Catastrophic antiphospholipid syndrome: report of 4 cases.
J Nephrol. 2007 Nov-Dec;20(6):739-44
Authors: Sinico RA, Di Toma L, Sabadini E, Renoldi P, Li Vecchi M
Catastrophic antiphospholipid syndrome (CAPS), described by Asherson in 1992, is a rare form of antiphospholipid syndrome resulting in multiorgan failure with a mortality rate of about 50%. The syndrome occurs in patients with either systemic lupus erythematosus and other rheumatic diseases (systemic sclerosis, rheumatoid arthritis, primary Sjogren syndrome) or alone. Whereas in "classic" antiphospholipid syndrome (APS), medium-large vessels are involved, a diffuse small vessel ischemia and thrombosis (microangiopathic disease) leading to a severe multiorgan dysfunction is predominant in CAPS. "Trigger" factors have been demonstrated in 45% of patients, but in the majority, they remain unknown. Not infrequently, CAPS arises in patients without any previous thrombotic history. The kidney is the organ most commonly affected, followed by the lung, the central nervous system, the heart and the skin. Disseminated intravascular coagulation occurs in approximately 13% of patients. The present study reports the clinical and serological features of 4 patients affected by this rare form of antiphospholipid syndrome. Nephrologists should be aware of the possibility of this syndrome as a cause of multiorgan failure since prompt recognition is essential for effective treatment.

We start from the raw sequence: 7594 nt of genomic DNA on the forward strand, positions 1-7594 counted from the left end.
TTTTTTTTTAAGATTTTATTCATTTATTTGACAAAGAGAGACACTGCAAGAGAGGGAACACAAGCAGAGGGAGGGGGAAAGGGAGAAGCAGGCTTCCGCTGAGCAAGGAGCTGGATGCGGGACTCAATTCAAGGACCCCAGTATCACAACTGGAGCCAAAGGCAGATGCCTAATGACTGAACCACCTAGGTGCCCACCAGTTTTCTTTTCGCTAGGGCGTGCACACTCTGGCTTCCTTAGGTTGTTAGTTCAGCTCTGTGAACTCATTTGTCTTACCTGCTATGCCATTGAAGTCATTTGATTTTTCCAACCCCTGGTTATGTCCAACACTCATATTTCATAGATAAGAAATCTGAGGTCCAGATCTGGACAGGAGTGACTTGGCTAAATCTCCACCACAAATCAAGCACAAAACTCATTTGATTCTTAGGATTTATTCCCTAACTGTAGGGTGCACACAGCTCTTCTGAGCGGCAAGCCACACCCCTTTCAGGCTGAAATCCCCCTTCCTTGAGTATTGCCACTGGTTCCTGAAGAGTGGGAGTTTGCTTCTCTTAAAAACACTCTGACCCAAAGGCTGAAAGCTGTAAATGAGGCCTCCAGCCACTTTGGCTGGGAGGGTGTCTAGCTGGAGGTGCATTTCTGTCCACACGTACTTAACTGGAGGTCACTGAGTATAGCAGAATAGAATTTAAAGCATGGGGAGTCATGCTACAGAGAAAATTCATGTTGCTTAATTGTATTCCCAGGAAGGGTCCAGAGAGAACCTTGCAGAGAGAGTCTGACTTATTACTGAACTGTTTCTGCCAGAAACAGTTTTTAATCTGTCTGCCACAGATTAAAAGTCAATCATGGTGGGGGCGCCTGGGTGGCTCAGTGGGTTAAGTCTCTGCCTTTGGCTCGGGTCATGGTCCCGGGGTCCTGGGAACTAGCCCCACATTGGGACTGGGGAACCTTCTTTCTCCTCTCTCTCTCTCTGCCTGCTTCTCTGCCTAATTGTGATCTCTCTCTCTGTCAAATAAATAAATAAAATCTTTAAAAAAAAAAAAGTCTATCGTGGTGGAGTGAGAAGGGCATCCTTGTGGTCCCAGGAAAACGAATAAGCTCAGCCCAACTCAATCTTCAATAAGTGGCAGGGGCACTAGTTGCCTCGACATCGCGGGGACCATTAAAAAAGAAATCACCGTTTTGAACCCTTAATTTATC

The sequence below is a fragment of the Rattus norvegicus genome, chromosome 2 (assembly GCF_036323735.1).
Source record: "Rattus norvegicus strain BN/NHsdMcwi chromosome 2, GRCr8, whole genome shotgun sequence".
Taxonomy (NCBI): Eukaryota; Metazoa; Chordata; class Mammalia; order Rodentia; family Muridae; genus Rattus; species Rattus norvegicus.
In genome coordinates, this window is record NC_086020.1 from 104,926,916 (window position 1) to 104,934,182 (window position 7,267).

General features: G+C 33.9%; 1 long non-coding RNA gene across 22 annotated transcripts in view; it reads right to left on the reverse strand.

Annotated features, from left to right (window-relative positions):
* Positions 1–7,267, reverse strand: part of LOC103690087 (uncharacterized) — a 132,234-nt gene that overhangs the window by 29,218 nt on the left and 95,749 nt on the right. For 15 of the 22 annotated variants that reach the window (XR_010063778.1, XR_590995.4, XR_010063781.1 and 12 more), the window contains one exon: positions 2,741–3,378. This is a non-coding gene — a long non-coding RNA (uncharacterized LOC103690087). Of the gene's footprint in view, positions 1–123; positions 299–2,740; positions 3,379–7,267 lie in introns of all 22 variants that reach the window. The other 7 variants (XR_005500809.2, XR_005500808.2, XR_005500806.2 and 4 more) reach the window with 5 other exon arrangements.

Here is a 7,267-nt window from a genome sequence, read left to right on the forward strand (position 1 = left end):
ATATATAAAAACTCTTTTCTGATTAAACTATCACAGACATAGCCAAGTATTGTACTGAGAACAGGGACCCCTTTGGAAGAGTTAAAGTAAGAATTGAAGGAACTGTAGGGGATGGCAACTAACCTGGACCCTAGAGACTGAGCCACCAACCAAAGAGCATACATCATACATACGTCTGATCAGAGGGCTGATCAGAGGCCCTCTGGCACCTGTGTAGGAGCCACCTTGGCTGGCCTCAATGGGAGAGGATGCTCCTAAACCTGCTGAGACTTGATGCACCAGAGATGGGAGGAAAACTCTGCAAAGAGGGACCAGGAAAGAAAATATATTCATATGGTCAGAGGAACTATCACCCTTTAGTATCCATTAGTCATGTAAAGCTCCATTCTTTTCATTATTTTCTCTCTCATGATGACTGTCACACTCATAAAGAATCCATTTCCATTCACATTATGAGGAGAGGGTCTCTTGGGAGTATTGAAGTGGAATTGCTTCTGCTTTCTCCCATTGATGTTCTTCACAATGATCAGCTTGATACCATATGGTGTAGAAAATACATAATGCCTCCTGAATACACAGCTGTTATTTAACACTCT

PMID: 18046677 [PubMed - indexed for MEDLINE]